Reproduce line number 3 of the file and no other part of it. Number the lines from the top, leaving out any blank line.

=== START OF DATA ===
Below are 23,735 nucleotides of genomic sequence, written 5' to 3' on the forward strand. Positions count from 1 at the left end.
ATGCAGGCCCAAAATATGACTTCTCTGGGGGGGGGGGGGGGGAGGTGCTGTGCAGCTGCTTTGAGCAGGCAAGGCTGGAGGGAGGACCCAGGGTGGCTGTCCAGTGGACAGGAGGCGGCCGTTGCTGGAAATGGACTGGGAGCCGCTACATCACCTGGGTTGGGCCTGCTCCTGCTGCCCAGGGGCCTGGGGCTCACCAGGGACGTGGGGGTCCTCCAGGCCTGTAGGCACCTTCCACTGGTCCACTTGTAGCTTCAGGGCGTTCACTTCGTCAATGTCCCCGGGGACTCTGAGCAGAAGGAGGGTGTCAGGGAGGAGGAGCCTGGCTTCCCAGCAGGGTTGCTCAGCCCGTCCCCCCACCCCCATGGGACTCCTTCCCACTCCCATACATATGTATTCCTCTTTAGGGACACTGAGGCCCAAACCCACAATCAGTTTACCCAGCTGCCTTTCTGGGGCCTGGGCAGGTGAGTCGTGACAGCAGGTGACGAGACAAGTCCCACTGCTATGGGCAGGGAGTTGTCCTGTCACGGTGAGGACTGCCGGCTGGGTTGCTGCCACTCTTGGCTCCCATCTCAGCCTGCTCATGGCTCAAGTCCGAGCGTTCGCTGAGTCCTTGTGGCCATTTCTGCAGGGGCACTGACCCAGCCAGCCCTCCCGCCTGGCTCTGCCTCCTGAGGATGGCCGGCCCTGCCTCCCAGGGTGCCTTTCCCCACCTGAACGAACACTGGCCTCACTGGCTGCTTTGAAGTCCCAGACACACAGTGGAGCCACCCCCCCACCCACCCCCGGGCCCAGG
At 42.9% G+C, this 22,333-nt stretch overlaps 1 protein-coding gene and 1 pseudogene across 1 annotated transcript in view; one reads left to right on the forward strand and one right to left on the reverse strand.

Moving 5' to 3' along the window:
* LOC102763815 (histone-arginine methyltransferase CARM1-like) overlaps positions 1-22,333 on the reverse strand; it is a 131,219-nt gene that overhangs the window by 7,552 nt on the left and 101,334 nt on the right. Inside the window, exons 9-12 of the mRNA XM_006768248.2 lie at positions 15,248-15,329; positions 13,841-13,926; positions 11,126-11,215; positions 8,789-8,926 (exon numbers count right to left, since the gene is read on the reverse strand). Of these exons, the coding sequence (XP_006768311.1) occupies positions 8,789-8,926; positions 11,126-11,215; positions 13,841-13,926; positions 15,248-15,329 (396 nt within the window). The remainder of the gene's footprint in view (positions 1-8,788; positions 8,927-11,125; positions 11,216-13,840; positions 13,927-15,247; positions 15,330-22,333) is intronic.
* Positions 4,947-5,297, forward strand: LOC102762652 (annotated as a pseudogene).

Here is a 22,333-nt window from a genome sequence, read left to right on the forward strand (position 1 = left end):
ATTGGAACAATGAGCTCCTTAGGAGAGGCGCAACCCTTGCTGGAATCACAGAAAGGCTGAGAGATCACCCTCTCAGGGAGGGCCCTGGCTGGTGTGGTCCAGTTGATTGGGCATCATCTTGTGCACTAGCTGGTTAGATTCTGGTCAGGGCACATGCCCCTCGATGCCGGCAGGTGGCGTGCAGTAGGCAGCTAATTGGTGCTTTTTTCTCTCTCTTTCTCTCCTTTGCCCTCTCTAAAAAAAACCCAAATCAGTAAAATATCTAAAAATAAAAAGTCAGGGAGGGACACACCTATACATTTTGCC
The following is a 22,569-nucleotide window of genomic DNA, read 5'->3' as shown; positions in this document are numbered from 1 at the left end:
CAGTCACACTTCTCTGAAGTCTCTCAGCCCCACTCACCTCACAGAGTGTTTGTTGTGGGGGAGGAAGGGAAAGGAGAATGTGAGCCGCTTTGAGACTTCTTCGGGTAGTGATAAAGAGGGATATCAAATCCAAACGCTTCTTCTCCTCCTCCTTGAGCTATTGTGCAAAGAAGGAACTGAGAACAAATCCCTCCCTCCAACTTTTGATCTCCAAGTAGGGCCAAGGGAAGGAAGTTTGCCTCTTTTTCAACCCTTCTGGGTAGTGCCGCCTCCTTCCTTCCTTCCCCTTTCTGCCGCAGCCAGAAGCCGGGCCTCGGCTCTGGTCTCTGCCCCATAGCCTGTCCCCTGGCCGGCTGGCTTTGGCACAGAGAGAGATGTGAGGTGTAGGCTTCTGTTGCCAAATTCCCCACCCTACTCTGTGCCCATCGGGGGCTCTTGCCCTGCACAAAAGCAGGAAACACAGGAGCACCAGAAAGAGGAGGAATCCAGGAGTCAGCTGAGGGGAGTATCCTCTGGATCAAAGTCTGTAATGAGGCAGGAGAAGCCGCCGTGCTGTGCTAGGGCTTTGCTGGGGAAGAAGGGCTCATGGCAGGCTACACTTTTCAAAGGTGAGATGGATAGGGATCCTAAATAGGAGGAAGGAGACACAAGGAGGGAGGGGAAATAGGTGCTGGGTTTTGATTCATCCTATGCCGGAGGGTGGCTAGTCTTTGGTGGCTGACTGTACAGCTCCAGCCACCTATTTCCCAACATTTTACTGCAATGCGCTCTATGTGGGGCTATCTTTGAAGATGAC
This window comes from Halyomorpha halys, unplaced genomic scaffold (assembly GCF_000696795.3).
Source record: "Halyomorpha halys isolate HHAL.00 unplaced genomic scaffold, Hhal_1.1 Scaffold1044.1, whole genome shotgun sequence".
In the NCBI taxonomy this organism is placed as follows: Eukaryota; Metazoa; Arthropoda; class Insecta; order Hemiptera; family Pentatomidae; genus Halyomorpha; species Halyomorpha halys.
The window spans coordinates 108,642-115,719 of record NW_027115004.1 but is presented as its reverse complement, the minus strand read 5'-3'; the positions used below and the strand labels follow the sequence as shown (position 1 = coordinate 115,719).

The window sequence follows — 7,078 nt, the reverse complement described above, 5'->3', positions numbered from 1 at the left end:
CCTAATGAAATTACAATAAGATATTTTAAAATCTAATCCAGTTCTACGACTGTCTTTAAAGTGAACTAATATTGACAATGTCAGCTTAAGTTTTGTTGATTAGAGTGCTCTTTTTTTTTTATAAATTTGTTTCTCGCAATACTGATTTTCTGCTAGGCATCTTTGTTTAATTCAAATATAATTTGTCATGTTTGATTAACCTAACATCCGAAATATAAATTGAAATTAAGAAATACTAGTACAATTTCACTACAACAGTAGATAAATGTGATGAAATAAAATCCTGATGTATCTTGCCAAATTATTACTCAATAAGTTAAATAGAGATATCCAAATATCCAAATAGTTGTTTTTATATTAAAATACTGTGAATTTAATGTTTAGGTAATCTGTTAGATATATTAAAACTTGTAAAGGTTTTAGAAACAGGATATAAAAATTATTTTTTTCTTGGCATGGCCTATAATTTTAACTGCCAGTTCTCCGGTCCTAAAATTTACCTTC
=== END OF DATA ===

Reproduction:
At 42.9% G+C, this 22,333-nt stretch overlaps 1 protein-coding gene and 1 pseudogene across 1 annotated transcript in view; one reads left to right on the forward strand and one right to left on the reverse strand.